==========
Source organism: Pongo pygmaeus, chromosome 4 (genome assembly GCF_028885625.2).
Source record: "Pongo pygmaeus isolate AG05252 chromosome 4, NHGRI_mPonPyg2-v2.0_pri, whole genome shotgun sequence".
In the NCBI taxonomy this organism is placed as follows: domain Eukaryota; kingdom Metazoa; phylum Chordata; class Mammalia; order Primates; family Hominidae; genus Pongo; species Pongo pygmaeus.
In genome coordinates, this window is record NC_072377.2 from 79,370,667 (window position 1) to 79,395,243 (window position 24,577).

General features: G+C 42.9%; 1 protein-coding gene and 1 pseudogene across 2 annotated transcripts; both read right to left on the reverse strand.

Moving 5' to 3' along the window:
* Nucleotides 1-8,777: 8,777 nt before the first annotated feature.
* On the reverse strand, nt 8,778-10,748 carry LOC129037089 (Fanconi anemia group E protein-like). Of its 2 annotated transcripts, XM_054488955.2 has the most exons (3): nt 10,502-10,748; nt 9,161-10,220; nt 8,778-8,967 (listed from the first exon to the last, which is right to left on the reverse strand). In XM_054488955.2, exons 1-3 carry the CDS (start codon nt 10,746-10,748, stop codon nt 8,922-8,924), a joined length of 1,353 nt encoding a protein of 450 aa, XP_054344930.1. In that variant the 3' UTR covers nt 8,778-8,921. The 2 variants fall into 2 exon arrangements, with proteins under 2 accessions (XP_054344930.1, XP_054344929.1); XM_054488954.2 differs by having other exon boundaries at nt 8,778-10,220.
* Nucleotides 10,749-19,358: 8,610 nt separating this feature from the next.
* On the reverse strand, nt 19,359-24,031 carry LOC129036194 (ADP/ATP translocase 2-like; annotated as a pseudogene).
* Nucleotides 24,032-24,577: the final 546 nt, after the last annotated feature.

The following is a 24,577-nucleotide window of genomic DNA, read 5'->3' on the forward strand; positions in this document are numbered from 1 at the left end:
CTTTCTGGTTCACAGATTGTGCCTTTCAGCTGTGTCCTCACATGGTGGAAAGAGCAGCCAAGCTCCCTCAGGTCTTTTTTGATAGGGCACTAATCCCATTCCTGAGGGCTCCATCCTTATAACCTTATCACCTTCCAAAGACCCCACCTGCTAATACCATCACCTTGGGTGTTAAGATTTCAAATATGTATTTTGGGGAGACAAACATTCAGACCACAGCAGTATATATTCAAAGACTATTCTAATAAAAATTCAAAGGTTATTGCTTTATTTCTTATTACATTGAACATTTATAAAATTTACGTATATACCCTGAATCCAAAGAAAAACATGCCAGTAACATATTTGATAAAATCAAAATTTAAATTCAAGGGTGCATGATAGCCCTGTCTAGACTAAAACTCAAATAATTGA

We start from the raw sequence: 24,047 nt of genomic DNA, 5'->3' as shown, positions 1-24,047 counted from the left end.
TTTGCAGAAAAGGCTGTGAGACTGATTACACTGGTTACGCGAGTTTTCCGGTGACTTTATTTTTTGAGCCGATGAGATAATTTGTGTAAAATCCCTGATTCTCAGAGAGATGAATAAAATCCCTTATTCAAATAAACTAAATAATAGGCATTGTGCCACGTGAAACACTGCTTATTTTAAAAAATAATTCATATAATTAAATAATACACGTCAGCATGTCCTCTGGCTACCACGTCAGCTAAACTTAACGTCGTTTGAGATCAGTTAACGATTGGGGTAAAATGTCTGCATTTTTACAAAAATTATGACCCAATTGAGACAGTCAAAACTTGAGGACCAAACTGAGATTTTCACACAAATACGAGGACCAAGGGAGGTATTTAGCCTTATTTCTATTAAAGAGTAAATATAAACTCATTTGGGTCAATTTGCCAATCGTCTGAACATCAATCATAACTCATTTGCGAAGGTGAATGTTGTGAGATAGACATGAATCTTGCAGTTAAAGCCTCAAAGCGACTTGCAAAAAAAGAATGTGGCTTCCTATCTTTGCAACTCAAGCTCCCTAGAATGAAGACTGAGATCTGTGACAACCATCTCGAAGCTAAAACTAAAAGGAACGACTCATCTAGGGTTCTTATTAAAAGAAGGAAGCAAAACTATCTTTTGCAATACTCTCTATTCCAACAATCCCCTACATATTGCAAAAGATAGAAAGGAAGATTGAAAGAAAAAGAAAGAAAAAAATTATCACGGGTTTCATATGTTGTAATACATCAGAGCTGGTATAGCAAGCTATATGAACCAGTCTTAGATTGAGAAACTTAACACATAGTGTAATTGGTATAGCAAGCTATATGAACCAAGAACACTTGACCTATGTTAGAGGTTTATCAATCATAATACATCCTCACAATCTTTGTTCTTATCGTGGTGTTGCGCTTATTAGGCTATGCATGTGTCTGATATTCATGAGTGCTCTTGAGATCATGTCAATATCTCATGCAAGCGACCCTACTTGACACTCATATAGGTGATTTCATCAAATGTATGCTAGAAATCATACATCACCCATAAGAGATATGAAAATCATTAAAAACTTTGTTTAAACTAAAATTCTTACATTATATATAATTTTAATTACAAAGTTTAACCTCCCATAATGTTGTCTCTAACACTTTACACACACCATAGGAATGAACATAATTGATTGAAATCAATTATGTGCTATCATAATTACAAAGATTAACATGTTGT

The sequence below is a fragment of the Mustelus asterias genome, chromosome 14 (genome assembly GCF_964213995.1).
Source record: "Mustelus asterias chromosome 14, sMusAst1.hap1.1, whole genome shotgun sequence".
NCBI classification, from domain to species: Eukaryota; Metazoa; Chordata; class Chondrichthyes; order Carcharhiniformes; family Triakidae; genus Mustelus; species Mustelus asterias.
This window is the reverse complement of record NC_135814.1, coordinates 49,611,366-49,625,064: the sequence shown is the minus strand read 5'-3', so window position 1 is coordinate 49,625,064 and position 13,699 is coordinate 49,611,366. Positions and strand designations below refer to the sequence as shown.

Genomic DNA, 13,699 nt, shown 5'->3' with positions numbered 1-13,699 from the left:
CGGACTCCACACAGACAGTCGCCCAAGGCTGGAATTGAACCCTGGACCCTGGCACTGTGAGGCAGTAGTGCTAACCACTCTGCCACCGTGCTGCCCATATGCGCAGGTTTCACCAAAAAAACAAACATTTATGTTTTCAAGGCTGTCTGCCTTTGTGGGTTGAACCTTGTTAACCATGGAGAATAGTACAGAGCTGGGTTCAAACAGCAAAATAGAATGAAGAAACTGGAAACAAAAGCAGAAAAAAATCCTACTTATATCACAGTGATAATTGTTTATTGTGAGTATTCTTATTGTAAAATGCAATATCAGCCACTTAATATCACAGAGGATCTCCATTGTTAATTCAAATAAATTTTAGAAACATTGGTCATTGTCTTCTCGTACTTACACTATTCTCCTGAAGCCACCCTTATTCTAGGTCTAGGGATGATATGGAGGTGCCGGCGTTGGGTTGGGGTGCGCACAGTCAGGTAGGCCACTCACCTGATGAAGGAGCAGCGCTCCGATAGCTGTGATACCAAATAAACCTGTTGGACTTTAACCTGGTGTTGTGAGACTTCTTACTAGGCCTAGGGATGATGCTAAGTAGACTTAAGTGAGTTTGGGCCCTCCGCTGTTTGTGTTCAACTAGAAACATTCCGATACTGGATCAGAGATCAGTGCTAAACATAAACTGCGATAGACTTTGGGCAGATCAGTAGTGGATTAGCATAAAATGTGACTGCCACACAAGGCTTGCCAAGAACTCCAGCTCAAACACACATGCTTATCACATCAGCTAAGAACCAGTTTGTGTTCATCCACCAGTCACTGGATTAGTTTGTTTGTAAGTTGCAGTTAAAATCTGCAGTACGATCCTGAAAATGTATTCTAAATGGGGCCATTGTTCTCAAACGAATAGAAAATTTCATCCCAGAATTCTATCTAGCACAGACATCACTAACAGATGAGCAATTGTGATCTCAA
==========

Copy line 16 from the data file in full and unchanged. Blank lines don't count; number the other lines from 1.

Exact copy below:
The sequence below is a fragment of the Mustelus asterias genome, chromosome 14 (genome assembly GCF_964213995.1).